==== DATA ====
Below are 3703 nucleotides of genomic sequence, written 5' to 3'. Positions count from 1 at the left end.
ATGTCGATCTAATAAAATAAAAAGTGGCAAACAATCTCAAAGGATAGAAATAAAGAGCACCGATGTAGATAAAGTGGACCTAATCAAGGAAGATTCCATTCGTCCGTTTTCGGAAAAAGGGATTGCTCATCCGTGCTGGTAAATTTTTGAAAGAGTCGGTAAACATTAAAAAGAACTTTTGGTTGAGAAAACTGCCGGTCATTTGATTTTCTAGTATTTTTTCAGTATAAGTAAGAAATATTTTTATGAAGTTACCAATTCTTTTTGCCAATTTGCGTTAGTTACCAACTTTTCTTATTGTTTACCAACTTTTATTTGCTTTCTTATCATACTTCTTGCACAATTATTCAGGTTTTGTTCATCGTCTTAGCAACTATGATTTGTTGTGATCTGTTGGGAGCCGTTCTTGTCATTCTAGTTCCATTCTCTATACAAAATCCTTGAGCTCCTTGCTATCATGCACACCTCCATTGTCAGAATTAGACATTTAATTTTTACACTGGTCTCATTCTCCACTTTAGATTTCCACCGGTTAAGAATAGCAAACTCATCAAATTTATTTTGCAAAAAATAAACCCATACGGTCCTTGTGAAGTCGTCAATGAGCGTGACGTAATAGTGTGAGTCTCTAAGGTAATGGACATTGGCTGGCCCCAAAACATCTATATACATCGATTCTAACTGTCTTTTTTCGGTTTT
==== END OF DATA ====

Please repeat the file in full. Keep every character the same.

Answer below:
Below are 3703 nucleotides of genomic sequence, written 5' to 3'. Positions count from 1 at the left end.
ATGTCGATCTAATAAAATAAAAAGTGGCAAACAATCTCAAAGGATAGAAATAAAGAGCACCGATGTAGATAAAGTGGACCTAATCAAGGAAGATTCCATTCGTCCGTTTTCGGAAAAAGGGATTGCTCATCCGTGCTGGTAAATTTTTGAAAGAGTCGGTAAACATTAAAAAGAACTTTTGGTTGAGAAAACTGCCGGTCATTTGATTTTCTAGTATTTTTTCAGTATAAGTAAGAAATATTTTTATGAAGTTACCAATTCTTTTTGCCAATTTGCGTTAGTTACCAACTTTTCTTATTGTTTACCAACTTTTATTTGCTTTCTTATCATACTTCTTGCACAATTATTCAGGTTTTGTTCATCGTCTTAGCAACTATGATTTGTTGTGATCTGTTGGGAGCCGTTCTTGTCATTCTAGTTCCATTCTCTATACAAAATCCTTGAGCTCCTTGCTATCATGCACACCTCCATTGTCAGAATTAGACATTTAATTTTTACACTGGTCTCATTCTCCACTTTAGATTTCCACCGGTTAAGAATAGCAAACTCATCAAATTTATTTTGCAAAAAATAAACCCATACGGTCCTTGTGAAGTCGTCAATGAGCGTGACGTAATAGTGTGAGTCTCTAAGGTAATGGACATTGGCTGGCCCCAAAACATCTATATACATCGATTCTAACTGTCTTTTTTCGGTTTT